We were thrilled to be featured recently in JMG Lifestyle. This luxury magazine and website geared towards millennials features amazing destinations, fashion and lifestyle articles with a youthful and energetic bent. Check them out to learn about everything from hopping a wine train in Napa Valley (yes please!), booking a luxury chalet in the Alps (definitely), and of course procuring yourself a luxe Sommi wine bar to protect all the goodies you bring back.
Introducing the latest member of the Sommi Credenza Series — the perfect solution for storing and protecting that coveted Domaine Serene "Monogram" Pinot Noir vintage 2005, while giving you a place to enjoy it with friends (if you're willing to share, that is).
the story — from barn to bar
We love when our clients ask us to create a wine cellar to fit their unique collection and space — in fact, custom is what we’re all about.
So when a client asked us to transform our Credenza cellar into a wine bar fit for their Las Vegas pad, we were thrilled. Built out of 100-year-old barn wood we reclaimed from the client's family property in Oregon, the wine bar is a new piece of history that we hope they’ll enjoy and pass down for the next 100 years.
The bar is accessible from both sides and will house 153 bottles of rare and collectible wines within its refrigerated compartments, while stashing stemware for everything from Champagne to Pinot Noir safely above.
To make the journey from Oregon to Las Vegas, we knew we'd need to design this large-scale show stopper to contend with the elevators and narrow doorways common to urban homes, so we built it in sections that can easily maneuver those obstacles before final assembly on site.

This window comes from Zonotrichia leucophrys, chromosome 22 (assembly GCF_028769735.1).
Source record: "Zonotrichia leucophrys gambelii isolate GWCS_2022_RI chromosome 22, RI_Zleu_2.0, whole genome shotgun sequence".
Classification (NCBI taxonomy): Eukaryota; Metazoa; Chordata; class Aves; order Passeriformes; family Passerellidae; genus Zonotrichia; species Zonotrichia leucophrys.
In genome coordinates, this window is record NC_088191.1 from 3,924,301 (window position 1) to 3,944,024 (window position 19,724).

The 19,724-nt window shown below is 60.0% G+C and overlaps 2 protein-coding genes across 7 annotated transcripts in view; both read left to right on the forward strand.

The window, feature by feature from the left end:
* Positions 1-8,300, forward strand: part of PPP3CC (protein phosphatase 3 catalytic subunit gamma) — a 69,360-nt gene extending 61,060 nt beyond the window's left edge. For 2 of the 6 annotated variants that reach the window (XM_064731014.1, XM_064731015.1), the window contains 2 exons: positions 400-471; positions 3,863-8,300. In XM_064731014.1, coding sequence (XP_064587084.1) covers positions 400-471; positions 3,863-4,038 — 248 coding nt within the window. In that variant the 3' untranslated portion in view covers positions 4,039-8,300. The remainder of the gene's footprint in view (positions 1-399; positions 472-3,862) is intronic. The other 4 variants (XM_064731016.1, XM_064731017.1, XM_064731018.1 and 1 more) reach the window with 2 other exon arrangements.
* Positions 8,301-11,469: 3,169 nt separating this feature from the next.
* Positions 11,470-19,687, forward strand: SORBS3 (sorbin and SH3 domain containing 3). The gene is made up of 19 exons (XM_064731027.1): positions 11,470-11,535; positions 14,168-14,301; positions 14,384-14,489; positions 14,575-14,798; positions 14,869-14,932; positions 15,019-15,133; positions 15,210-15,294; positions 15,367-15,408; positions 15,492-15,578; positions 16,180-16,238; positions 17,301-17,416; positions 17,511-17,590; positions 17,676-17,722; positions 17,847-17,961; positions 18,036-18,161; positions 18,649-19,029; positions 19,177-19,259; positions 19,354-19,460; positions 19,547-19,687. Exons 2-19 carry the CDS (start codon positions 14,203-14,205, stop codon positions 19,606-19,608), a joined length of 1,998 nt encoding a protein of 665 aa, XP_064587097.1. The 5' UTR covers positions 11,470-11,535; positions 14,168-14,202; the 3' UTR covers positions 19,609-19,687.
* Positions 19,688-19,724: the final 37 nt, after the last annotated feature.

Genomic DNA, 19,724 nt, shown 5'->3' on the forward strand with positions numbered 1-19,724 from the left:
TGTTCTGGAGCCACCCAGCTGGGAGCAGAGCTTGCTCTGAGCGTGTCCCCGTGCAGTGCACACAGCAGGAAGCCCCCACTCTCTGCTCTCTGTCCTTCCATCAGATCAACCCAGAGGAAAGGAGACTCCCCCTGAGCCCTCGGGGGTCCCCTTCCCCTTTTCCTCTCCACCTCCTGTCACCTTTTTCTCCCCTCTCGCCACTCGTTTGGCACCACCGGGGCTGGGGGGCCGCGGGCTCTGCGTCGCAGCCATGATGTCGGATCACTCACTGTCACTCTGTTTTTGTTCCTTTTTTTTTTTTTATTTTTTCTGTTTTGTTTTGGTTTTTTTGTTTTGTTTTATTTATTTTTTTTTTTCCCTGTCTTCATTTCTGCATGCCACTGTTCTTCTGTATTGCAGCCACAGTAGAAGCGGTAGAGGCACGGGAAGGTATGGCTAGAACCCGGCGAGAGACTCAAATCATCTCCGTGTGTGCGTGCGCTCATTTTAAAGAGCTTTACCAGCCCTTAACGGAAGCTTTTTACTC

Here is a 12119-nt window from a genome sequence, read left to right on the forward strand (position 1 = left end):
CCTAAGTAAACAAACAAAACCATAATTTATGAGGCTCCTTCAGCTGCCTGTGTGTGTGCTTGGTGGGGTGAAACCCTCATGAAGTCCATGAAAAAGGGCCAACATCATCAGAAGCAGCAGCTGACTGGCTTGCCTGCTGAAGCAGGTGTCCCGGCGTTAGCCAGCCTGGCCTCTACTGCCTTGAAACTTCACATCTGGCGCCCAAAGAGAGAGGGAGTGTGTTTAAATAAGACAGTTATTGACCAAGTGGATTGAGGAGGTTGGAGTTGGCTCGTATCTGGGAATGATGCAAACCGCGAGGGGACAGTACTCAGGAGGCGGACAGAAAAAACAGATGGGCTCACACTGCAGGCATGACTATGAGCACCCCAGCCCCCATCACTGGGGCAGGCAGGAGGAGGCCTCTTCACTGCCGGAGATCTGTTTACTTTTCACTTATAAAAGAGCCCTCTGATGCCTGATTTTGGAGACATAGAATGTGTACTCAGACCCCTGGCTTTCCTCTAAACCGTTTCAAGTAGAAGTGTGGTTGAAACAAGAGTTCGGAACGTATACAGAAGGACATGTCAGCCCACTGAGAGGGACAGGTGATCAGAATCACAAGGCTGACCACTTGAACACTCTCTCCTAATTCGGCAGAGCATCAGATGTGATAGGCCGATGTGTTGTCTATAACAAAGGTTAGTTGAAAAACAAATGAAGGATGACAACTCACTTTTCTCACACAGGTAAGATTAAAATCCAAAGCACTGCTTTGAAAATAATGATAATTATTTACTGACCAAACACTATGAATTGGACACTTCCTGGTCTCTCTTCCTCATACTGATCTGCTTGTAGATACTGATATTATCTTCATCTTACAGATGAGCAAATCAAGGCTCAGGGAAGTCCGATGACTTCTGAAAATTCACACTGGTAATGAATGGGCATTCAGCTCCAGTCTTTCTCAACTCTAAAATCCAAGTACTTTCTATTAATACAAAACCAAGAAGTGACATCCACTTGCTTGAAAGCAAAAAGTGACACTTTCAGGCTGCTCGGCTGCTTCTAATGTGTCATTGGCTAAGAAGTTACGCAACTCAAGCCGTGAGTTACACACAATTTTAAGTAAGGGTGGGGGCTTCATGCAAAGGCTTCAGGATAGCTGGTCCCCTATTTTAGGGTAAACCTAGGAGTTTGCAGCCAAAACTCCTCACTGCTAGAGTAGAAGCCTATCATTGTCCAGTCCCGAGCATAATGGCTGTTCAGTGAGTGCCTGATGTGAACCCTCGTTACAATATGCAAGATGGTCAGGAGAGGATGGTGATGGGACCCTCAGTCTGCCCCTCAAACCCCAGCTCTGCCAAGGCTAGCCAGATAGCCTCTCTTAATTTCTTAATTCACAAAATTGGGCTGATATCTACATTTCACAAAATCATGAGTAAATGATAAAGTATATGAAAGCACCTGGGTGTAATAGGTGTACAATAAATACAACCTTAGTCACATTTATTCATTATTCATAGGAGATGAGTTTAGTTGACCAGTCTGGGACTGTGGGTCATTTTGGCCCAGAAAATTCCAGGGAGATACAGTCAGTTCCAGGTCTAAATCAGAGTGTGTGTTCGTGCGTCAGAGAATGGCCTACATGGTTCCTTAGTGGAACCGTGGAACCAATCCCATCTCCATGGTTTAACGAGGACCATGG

Like all of our cellars, the steel hardware is hand-forged in Bend, Oregon — in the case of the wine bar, that means the handles and latches, as well as the impressive beams for the stemware rack.
We loved the results so much, we just had to add it to the Credenza Series, and we hope its new owners enjoy many a glass and a gathering around their new wine bar.
interested in creating your own custom cellar or wine bar?
All Sommi Wine Cellars begin with a free design consultation and are:
- Fully customizable for your space and collection
- Built with a universal racking system
- Handcrafted with wood and high-quality finishes sourced directly from Northwest suppliers
- Cooled with professional grade refrigeration
- Designed with delivery in mind — including locations with elevators, narrow doorways and stairs
One of our favorite things at Sommi Wine Cellars is discovering a new winemaker or bottle that we just can’t get enough of. So when we get a chance to talk to the people responsible for the liquid we’ve fallen in love with, we always ask what’s in their cellar.
Granville Wine Company - an artisanal producer of top notch Pinot Noir and Chardonnay in Oregon’s Willamette Valley is our latest obsession. While Granville may be a newcomer to the local market shelves, owner, farmer and winemaker Jackson Holstein is no stranger to the Dundee Hills. Born and raised on Holstein Vineyard, which has produced amazing Pinot Noirs for Argyle Winery, Arterberry Maresh, Purple Hands Winery, Walter Scott and now Granville, wine seems to run in his veins.
Sommi's Cellar Pick
Bottled from only three barrels hand-picked by Holstein, this is the belle of the ball and she’ll age like a beauty queen. Wild berries, floral notes and tobacco open on the nose, then give way to raspberry and minerality on the mid-palette with a lingering finish.
Jackson's Cellar Pick
“This great wine shows a different side of Oregon Pinot Noir with plenty of spice, earth, and fruit purée. What makes it special is the unique location of the vineyard. This wine is sourced from Scott Baldwin's estate vineyard. Several years back he planted a few acres of Pinot Noir at this high elevation site in the Oregon coastal range that many growers would shy away from due to the heavier rainfall and frost prone microclimate. The challenging conditions make for very interesting wines that see plenty of hang time late into the fall.”